OP: And convince the producer you know what you’re doing, yeah.

DK: More questions.

Q: Have you ever dealt with any particularly difficult actors or stars and do you have any strategies for dealing with that when it does come up?

OP: Yeah.

DK: Actor number one.

OP: Actor number one, number two. It’s different, there are different kinds of difficult. You try really hard to avoid—there’s difficult people that care: Paddy Considine is not easy, but he’s fabulous, it’s all worth it and it’s just because he cares passionately. And if he goes off at you it’s just because he’s searching for the truth, and I’ll take that every day.

Difficult ‘where’s my sushi?’ is a different thing. And that’s much more problematic because there’s no way to solve that. Fresh sushi isn’t—it’ll be something else the next day, do you know what I mean? And so it’s in the casting process—you try and hang out. Mamma Mia, for example, they’d had such a lovely experience on the first one that it was incredibly important to me that all the new people I’d cast—you don’t want to fake joy, that’s ghastly. So I went to meet Cher to check that she was—actually, Cher is fine, if she’d been a diva that’s fine because she’s Cher. But she’s lovely and warm and gorgeous. But you just research and talk to people and try really hard to avoid it. And if they’re difficult give a shit, then embrace that. That’s great, work with them.

DK: The studio flew you out to meet Cher—

OP: No, Cher was a process. She was a challenge and a process—

DK: Was she someone else before Cher?

OP: No I wrote the part for Cher, nakedly. Not literally nakedly, although I would’ve done that too if it had got her. And then when you’re casting actually you always need a plan B because the first person will turn you down. And in order not to be depressed and wait a week you need to go ‘oh, Matt Damon can’t do it? Ben Affleck would be brilliant.’

But with Cher I just refused to contemplate anyone else. And she made us wait a long time because she’s Cher and she owns time.


And I wouldn’t allow—there was this other list and I was like ‘no, it’s her. It’s definitely her.’ When she came on set the first time she puts out her hand like this so you can only kiss it and curtsey.


You can’t shake that, it doesn’t work. But she’s ace, she’s fantastic. So yeah it worked out.

DK: I’m sure that waiting was what persuaded her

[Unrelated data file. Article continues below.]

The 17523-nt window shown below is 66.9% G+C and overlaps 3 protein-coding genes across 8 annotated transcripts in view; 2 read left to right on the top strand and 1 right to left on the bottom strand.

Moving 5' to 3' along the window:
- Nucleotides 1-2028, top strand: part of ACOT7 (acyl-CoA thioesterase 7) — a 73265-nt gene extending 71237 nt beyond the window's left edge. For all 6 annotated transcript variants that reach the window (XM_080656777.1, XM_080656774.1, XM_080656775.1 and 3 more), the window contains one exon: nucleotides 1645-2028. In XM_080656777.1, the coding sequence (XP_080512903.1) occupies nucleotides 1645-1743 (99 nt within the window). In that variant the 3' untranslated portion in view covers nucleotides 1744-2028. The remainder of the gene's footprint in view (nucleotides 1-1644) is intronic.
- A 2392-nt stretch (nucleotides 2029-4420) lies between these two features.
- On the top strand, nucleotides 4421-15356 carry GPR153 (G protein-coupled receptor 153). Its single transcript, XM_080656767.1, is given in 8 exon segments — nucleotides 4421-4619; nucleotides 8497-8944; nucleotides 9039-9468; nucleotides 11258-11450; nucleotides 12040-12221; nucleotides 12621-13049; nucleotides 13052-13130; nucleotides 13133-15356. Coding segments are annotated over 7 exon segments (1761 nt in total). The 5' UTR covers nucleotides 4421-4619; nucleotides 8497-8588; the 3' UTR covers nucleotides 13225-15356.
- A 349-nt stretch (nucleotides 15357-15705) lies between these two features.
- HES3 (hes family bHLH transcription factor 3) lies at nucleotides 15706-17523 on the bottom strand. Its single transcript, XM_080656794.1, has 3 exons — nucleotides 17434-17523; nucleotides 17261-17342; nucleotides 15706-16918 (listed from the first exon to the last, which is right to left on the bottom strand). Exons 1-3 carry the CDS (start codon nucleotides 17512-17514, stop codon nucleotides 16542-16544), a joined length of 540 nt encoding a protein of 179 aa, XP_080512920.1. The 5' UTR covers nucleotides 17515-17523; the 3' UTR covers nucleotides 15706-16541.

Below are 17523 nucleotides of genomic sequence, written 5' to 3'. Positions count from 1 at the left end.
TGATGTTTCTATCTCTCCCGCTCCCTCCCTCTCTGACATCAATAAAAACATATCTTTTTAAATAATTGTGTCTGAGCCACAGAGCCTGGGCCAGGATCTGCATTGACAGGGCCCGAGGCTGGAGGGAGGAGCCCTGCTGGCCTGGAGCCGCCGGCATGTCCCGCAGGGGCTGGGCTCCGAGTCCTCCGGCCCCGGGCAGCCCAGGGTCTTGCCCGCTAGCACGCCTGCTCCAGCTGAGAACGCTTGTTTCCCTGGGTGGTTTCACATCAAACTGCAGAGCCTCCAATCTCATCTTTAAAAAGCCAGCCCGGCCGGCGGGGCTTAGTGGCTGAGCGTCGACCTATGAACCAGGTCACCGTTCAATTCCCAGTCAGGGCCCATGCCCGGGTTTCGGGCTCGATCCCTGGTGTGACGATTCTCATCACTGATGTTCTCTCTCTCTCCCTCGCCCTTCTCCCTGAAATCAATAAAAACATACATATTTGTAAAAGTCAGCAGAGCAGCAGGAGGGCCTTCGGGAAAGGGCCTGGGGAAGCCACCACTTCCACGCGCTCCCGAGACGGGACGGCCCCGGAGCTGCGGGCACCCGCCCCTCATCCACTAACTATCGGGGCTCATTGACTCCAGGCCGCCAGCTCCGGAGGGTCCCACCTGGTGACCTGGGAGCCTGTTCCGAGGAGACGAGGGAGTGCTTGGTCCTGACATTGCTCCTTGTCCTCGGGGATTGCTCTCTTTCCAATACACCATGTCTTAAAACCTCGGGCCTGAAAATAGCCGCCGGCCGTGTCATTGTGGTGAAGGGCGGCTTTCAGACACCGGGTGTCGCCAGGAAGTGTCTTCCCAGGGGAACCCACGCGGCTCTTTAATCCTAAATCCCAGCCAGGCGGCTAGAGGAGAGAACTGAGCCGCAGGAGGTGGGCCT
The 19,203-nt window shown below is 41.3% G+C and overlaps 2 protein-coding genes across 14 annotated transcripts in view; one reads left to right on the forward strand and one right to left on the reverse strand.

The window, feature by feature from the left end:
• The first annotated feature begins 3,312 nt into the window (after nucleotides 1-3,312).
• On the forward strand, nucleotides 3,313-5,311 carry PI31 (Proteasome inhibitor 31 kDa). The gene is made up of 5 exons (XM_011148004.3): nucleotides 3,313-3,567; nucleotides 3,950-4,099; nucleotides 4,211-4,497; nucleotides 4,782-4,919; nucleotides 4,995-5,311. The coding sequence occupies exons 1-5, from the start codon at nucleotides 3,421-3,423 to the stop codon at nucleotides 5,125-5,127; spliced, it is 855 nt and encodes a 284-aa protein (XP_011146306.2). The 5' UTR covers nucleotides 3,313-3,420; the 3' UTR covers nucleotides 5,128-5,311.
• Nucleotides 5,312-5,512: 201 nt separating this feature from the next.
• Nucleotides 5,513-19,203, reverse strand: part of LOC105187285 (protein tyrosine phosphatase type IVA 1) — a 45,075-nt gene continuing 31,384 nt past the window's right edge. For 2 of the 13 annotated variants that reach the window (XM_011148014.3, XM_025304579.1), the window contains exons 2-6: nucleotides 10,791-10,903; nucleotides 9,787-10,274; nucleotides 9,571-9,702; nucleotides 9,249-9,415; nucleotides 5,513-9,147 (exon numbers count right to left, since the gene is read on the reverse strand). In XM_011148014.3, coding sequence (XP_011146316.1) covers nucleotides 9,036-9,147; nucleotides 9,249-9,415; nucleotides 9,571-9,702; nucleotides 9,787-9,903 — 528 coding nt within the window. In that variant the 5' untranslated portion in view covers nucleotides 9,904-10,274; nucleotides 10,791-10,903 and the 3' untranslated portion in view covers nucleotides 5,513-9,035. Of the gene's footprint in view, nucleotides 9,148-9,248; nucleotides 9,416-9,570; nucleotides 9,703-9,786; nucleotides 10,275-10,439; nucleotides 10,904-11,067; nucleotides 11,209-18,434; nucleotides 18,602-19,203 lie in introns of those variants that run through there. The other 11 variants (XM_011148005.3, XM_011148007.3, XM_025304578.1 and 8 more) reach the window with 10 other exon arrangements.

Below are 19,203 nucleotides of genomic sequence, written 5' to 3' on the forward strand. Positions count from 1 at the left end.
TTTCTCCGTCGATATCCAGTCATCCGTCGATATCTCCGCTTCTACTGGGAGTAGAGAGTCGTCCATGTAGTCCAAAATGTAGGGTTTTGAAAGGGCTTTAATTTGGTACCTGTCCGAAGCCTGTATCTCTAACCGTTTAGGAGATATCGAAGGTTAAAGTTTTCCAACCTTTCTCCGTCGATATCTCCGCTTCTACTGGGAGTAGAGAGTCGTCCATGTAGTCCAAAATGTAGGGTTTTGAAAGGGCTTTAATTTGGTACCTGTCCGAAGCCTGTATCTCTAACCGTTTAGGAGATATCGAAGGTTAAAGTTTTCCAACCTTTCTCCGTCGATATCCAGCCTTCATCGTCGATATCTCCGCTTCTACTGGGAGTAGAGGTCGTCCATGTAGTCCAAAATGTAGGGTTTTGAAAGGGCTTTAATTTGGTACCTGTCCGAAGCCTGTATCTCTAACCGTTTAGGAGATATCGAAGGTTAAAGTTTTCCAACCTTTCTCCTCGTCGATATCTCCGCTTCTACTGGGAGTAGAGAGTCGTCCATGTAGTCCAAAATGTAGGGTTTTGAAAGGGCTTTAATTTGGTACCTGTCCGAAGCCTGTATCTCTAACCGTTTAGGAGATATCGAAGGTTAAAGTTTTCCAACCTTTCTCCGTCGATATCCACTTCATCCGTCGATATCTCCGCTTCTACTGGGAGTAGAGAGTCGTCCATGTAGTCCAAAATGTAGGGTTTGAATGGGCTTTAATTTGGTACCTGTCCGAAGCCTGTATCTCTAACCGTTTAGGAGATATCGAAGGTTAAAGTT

OP: Oh but yeah then when she comes and she’s Cher and she opens her voice and that happens. She’s incredible.

DK: Fantastic.

Q: Hiya. I was just wondering if you have a process for writing dialogue for characters that makes them distinct.

OP: Writing dialogue for characters?

Q: Just making each of your character distinct, like with a distinct voice.

OP: I don’t—I never quite know. I mean I don’t want to be really precious and go ‘oh it’s visited upon me,’ but if you try listening… I used to write, I used to have a notebook for witty lines and almost kind of stand up bits—like, ‘ooh I’ve got a bit about the Beatles hair, I’ve got to get that in somewhere.’ So when two people are having dinner or whatever happens he’s going to be doing a comedy monologue about the Beatles hair.

But actually, probably what they’re going to be talking about is what just happened to them or what they want or something more characterful. So if you just listen, then generally that’ll tell you the way forward. I mean I’m really bad at writing jokes. I just did this thing and this script that I’ve just written is about to happen I think, but someone has a first line and it’s meant to be a comedy line, that’s just disastrous to me. Whereas if someone else says something then I can hopefully come up with a comedy response to it, do you know what I mean? Because that would be truthful and that comes from hearing the line before.

So the only advice for dialogue is to try to let it flow. Actors love it when—and they find it easy to remember—when the next thought is the logical next thought. And that comes from listening I think, I hope.

Q: Hello.